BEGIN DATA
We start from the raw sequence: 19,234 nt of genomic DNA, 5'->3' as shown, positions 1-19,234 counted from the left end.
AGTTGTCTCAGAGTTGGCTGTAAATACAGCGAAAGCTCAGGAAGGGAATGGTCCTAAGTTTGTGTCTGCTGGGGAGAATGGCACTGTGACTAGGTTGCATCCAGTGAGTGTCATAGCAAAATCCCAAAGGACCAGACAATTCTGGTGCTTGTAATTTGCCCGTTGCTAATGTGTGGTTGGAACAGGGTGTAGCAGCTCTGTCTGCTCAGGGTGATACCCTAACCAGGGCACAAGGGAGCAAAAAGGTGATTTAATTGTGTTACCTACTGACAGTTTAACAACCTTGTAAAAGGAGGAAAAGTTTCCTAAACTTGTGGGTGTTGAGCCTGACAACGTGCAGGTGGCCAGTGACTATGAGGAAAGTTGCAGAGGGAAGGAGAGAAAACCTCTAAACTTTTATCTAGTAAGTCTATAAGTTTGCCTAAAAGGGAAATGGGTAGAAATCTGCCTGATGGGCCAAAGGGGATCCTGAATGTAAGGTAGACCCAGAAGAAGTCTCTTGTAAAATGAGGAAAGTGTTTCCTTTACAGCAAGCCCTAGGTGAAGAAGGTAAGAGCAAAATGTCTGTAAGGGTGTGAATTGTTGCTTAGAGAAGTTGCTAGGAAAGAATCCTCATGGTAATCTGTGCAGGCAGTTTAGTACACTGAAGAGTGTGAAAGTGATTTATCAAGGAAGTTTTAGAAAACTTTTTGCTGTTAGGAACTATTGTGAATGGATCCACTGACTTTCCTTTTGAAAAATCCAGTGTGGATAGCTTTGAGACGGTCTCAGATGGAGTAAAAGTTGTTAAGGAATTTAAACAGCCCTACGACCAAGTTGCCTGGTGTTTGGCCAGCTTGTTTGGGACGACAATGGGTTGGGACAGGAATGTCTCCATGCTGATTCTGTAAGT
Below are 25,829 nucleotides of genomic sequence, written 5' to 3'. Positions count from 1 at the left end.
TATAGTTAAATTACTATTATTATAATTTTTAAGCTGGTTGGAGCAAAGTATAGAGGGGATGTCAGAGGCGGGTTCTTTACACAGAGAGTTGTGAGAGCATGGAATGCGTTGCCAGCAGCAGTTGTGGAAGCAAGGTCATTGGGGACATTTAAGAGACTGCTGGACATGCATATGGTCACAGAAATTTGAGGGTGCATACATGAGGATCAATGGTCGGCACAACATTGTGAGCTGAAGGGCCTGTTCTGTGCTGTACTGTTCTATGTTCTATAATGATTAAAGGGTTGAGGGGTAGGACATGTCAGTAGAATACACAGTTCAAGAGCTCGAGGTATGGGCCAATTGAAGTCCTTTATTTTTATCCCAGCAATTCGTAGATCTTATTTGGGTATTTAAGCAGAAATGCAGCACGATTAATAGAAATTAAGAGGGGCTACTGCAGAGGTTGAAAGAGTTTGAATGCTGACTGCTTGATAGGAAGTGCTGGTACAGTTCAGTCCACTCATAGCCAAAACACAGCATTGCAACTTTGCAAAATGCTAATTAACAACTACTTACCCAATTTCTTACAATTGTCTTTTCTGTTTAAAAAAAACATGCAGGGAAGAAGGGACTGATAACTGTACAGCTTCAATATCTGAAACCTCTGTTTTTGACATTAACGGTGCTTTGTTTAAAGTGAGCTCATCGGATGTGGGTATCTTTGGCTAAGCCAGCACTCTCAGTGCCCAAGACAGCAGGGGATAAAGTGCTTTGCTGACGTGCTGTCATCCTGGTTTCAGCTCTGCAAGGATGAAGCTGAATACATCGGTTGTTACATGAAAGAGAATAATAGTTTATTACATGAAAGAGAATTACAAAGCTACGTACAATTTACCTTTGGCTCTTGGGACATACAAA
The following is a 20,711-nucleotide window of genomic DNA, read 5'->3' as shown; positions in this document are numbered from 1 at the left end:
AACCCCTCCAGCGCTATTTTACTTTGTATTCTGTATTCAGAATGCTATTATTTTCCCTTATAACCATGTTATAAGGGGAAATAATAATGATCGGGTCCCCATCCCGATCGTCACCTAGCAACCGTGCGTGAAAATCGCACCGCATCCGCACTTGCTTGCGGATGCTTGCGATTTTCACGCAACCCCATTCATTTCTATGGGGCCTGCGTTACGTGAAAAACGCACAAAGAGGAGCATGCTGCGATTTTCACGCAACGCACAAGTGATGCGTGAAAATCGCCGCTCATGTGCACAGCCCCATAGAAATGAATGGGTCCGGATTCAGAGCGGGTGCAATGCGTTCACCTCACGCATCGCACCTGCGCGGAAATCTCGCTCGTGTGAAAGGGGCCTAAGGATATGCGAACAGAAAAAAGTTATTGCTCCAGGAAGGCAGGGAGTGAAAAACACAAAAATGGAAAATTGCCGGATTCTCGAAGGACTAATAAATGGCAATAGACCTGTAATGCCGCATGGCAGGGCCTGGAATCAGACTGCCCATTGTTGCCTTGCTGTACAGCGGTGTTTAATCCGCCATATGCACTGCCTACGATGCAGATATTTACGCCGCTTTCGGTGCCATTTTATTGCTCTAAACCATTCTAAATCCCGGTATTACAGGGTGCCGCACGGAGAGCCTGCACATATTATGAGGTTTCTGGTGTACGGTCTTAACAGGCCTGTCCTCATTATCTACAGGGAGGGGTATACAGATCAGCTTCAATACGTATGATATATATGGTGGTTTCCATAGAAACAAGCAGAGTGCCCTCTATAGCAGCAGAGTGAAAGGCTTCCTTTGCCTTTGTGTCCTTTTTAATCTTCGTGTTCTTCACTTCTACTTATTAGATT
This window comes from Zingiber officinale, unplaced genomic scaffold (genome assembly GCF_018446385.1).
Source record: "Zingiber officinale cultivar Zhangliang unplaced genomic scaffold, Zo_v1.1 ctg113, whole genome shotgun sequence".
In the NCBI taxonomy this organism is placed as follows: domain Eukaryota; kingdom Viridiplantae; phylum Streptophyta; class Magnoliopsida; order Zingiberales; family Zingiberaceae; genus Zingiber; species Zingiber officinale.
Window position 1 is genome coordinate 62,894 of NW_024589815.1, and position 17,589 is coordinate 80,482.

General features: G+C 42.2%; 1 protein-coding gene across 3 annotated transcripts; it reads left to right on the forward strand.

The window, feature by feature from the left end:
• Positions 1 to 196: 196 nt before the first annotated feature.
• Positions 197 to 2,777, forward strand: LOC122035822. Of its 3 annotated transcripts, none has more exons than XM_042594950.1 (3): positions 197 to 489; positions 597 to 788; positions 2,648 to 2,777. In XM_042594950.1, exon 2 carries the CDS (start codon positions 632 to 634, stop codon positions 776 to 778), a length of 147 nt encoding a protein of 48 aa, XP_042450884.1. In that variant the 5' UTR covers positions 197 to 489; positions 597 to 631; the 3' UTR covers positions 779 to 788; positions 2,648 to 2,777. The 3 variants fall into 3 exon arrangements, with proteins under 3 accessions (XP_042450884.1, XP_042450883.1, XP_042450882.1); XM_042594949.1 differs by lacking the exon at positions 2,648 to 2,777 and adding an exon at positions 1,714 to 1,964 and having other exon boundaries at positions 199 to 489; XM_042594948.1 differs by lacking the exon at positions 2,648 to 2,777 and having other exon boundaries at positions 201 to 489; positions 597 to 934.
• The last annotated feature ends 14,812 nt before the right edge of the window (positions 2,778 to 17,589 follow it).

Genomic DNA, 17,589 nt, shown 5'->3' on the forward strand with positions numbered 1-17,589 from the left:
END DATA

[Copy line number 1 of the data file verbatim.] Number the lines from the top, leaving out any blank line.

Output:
We start from the raw sequence: 19,234 nt of genomic DNA, 5'->3' as shown, positions 1-19,234 counted from the left end.